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Anne (SAICA)

The Partner


IDinsight was founded on the premise that rigorous field experiments can be a powerful tool to directly inform and improve decisions in the social sector, benefiting millions of lives and optimizing the impact of billions of dollars each year. The founding team united around their commitment to serve and a shared desire to make rigorous impact measurement methods useful and accessible for social sector leaders in developing countries.

Their work has gone global and they support organisations across the developing world in order to help them make the most of their funding by using more in-depth studies to evaluate the best possible ways in which that funding should be spent. This has led them to work with governments, NGOs, social enterprises and charity foundations in 5 countries across Asia and Africa. 

In Uganda they have teamed up with the Ministry of Health to bring the most efficient and effecive solutions to those who need it most. In many parts of the world healthcare is not universally accessible - even when the funding is available for governments to provide this service, often the implementation of these services fails to reach the marginalised and impoverished. Frequently it is within these communities that healthcare services are needed the most and it is with IDinsight's guidance that the Ministry of Health is evaluating their methods in a bid to make the Ugandan healthcare more accessible, more effective and more streamlined in its processes. The work that IDinsight perform here has the potential to save millions of lives and update the social services of Uganda.

For more information please visit their website.


The Volunteer

Anne (SAICA) Name
Anne (SAICA)
Volunteer Accountant
Anne Roberts took some time out from her busy life in the private sector to spend 6 weeks volunteering in Uganda with IDinsight. Having previously worked in Africa before, Anne was keen to explore more of the world’s most beautiful continent and use her accountancy skills to help people whilst she was there. We caught up with Anne upon her return to see how things went in Uganda.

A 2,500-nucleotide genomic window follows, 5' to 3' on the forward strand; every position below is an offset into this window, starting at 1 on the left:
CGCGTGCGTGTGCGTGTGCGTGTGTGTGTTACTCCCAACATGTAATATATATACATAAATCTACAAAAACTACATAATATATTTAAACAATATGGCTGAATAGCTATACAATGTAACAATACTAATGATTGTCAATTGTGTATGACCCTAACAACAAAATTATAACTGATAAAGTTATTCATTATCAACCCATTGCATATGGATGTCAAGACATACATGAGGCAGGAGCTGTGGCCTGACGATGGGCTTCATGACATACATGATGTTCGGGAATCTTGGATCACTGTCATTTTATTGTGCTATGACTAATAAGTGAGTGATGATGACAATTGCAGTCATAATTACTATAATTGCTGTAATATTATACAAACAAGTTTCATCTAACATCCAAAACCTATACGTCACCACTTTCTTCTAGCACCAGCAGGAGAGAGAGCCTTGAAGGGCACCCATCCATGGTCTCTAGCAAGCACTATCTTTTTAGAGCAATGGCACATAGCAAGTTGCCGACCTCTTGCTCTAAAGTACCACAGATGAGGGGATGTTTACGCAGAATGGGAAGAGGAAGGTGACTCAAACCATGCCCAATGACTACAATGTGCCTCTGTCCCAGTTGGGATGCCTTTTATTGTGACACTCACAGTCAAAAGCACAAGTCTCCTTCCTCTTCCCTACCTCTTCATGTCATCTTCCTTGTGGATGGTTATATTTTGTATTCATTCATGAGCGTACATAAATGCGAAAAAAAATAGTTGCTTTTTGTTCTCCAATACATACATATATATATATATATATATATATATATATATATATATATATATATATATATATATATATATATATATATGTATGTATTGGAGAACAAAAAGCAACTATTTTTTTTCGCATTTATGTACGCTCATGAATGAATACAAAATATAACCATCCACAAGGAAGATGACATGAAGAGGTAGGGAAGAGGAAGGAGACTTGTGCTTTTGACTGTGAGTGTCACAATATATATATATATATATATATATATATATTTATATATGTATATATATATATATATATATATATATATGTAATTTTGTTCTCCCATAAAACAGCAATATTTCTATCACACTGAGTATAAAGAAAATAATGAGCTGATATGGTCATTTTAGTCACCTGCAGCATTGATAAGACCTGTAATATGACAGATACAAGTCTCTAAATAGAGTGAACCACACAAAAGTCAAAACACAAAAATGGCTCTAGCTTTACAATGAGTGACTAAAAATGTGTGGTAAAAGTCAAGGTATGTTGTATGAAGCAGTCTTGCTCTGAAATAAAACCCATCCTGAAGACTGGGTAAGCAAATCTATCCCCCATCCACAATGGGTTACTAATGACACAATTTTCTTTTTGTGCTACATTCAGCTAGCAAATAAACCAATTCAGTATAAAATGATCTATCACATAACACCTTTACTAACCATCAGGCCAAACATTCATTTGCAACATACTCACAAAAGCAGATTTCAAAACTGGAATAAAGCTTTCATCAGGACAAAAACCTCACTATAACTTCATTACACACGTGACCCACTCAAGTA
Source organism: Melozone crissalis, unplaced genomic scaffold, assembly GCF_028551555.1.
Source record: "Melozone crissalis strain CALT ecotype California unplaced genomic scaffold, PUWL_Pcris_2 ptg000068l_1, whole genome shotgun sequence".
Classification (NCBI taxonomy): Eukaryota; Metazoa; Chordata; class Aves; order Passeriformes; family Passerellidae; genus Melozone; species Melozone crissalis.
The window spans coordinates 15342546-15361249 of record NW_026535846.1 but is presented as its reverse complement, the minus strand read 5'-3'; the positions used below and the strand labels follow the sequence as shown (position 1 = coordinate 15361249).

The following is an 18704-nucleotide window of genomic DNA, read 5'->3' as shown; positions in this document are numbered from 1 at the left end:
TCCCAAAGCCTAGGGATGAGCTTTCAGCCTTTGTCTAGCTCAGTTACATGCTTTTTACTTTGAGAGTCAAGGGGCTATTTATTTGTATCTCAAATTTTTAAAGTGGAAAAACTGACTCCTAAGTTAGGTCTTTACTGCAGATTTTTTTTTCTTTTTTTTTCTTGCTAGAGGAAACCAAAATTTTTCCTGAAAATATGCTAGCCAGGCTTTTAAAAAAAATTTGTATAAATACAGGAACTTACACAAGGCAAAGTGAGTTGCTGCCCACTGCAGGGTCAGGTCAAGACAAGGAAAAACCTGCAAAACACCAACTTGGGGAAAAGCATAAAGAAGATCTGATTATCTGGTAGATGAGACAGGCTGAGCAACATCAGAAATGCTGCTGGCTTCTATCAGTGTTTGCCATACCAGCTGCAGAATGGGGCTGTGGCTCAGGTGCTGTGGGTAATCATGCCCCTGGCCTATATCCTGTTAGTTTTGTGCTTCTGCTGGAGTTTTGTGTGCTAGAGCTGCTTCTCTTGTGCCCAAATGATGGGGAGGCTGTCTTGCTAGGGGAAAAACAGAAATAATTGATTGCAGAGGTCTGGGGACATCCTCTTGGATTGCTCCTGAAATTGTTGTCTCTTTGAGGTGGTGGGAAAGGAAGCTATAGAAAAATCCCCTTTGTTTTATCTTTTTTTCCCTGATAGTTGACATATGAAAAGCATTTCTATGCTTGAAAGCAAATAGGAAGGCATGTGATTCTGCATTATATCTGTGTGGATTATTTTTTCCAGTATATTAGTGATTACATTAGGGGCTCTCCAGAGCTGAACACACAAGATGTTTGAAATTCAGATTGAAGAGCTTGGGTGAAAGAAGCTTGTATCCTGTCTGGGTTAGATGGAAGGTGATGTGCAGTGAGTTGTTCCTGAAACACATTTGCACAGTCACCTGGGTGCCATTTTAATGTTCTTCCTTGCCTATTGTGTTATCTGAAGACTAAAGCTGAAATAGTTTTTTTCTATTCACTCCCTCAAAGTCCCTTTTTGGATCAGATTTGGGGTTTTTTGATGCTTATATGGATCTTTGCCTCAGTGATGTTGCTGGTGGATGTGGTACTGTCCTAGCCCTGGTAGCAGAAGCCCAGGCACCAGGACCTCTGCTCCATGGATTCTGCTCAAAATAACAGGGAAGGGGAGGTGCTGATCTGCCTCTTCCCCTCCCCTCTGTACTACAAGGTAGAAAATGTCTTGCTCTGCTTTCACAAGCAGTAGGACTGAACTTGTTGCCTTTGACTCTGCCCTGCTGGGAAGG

1. Many accountants worry about the transferability of their skills when working in a new country and sector; did you find any specific experience from your past roles relevant to your volunteer experience? 

I found my training as an external auditor helpful in identifying weaknesses in (or lack of) financial management and internal control systems. I also found my previous experience working in developing countries allowed me to adapt more easily to the local working and living environment.

2. How easy was it to adapt to living and working in a different culture?  

As I had previously worked and lived in a few sub-Saharan African countries, I did not find it difficult to live or work in Uganda. English is widely spoken in Kampala, there are numerous restaurants and sports clubs, and the level of crime did not seem to be as high as in some other African cities.

3. What ‘do’s and dont’s’ would you give to anyone thinking of travelling and working in a less developed country?

Do try and find the time to travel around and see as much of the country as you can, do not expect much of an infrastructure and for things to happen fast. Some days you will have no internet access, no running water and no electricity and there is not much you can do about it.

4. What would be your advice to other accountants considering volunteering in the sector?

Pick a country that you would like to visit and that you are likely to feel comfortable living in.

5. What was your job role?

The main part of my role was to assess the current financial management and internal control systems in all of the NGO's entities globally, identify any weaknesses or missing aspects, and provide guidance on remedial action required to improve the current systems.

6. What skills did you gain? (i.e. working with limited resources etc.)

 Starting something almost from scratch with very little input, given the financial management system in place was almost non-existent due to the NGO having been newly established, improved my project initiation and project management skills.

7. How do the AfID programmes benefit the charities it supports?

AfID matches the charities they support with qualified and experienced finance professionals. As a finance professional I would not have known how to go about finding a volunteer position directly with a charity.

8. What was your favourite moment of your volunteer experience?

My favourite work moment was when after weeks of trying to gather information, I eventually understood enough to write a meaningful report with recommendations on how to address weaknesses in the existing financial management and internal control system. My favourite play moment was seeing the mountain gorillas in Bwindi.